Baltes, M. M., Maas, I., Wilms, H.-U., Borchelt, M., & Little, T. D. (1999). Everyday competence in old and very old age: Theoretical considerations and empirical findings. In P. B. Baltes & K. U. Mayer (Eds.), The Berlin Aging Study: Aging from 70 to 100 (pp. 384-402). Cambridge: Cambridge University Press.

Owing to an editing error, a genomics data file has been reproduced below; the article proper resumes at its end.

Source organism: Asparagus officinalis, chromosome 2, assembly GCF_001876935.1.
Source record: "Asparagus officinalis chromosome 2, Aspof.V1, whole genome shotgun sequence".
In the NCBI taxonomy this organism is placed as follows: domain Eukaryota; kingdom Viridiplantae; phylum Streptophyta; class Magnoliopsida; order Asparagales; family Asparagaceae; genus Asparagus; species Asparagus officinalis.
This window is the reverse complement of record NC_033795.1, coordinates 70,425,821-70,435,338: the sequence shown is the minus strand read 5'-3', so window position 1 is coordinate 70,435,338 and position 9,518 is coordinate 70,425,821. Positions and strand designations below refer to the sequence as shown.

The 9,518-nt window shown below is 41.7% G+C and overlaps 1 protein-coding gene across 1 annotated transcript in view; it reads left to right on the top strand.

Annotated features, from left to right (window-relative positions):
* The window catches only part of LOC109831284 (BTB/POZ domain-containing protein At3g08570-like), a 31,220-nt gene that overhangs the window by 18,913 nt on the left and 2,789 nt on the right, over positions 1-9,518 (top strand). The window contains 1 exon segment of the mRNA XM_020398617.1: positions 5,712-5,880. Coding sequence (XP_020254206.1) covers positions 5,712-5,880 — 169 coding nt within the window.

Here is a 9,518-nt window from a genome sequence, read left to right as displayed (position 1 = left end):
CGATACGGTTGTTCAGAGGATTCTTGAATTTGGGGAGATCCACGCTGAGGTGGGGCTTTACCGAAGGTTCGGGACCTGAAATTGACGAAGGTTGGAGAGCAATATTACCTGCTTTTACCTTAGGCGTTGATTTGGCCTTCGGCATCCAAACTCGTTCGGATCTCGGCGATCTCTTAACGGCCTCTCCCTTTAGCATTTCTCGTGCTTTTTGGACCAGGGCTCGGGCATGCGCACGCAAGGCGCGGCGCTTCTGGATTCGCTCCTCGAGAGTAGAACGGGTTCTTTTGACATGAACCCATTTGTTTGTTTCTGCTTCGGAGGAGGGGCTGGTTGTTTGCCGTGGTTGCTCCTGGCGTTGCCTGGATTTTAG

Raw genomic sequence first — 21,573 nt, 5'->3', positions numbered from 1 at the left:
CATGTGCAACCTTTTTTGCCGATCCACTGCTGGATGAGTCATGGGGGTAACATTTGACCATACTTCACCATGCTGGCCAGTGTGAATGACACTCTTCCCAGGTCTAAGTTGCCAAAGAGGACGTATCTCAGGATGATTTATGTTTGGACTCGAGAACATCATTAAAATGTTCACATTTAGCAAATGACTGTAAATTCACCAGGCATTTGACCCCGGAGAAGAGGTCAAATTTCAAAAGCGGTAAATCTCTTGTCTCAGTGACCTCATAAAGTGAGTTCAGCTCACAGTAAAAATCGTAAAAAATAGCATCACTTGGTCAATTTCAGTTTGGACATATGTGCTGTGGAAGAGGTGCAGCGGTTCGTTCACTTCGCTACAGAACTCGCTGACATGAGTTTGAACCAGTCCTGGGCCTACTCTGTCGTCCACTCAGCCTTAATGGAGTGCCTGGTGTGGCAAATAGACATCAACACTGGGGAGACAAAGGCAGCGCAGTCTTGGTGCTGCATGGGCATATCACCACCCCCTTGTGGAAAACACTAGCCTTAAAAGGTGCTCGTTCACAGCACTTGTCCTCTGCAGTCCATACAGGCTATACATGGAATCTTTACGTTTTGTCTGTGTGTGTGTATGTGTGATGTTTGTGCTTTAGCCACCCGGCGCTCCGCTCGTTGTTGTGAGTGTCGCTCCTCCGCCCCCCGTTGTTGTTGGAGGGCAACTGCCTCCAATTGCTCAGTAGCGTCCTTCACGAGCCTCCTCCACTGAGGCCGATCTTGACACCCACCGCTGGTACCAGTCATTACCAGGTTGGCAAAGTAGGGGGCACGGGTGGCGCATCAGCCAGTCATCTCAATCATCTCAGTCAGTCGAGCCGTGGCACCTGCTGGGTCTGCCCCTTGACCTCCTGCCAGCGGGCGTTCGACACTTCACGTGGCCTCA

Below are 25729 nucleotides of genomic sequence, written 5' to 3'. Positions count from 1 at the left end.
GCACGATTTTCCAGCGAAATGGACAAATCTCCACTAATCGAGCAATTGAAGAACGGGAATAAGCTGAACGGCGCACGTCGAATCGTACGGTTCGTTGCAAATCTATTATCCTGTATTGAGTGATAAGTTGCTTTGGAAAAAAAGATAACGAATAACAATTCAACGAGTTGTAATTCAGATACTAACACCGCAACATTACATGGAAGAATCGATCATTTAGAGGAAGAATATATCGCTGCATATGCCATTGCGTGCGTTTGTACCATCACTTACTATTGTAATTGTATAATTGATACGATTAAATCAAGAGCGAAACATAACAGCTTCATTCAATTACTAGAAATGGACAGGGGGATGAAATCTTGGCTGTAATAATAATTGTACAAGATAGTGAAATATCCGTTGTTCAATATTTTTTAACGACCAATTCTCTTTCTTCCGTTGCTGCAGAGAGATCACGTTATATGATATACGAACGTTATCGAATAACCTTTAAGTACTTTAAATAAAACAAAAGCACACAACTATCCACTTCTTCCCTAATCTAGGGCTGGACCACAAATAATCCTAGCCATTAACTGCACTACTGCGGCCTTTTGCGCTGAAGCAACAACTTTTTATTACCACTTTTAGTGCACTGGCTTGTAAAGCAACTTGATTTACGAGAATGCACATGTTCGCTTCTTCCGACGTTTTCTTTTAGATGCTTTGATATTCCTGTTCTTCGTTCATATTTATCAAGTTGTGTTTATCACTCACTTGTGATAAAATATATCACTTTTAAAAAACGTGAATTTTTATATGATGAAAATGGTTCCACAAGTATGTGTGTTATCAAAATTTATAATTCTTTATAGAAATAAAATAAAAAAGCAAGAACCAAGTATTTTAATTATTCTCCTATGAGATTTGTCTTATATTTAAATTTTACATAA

In this chapter we focus on the construction of a model of everyday competence, differentiating between a basic level of competence (BaCo), defined mainly by self-care related activities, and an expanded level of competence (ExCo), reflecting mostly discretionary or optional activities such as leisure, social, and committed, that is, instrumental activities of daily living. The two components are based on theory regarding their definition as well as empirical predictors. Since BaCo encompasses highly automatized and routinized activities that are necessary for survival, it is thought to be predicted foremost by health-related resources. In contrast, ExCo, encompasses activities that are based on individual preferences, skills, motivations, and interests, and therefore should be more dependent on psychosocial resources. To test this model, a multidimensional or multivariable assessment of the two components and their predictors is necessary. The Berlin Aging Study (BASE) provides such a context. The findings support the model: A total of 91% of the reliable variance in ExCo and 86% in BaCo can be explained by the resources. Furthermore, all age-related variance in everyday competence is accounted for by these health-related and psychosocial resources. Theoretical and practical implications of the findings are discussed.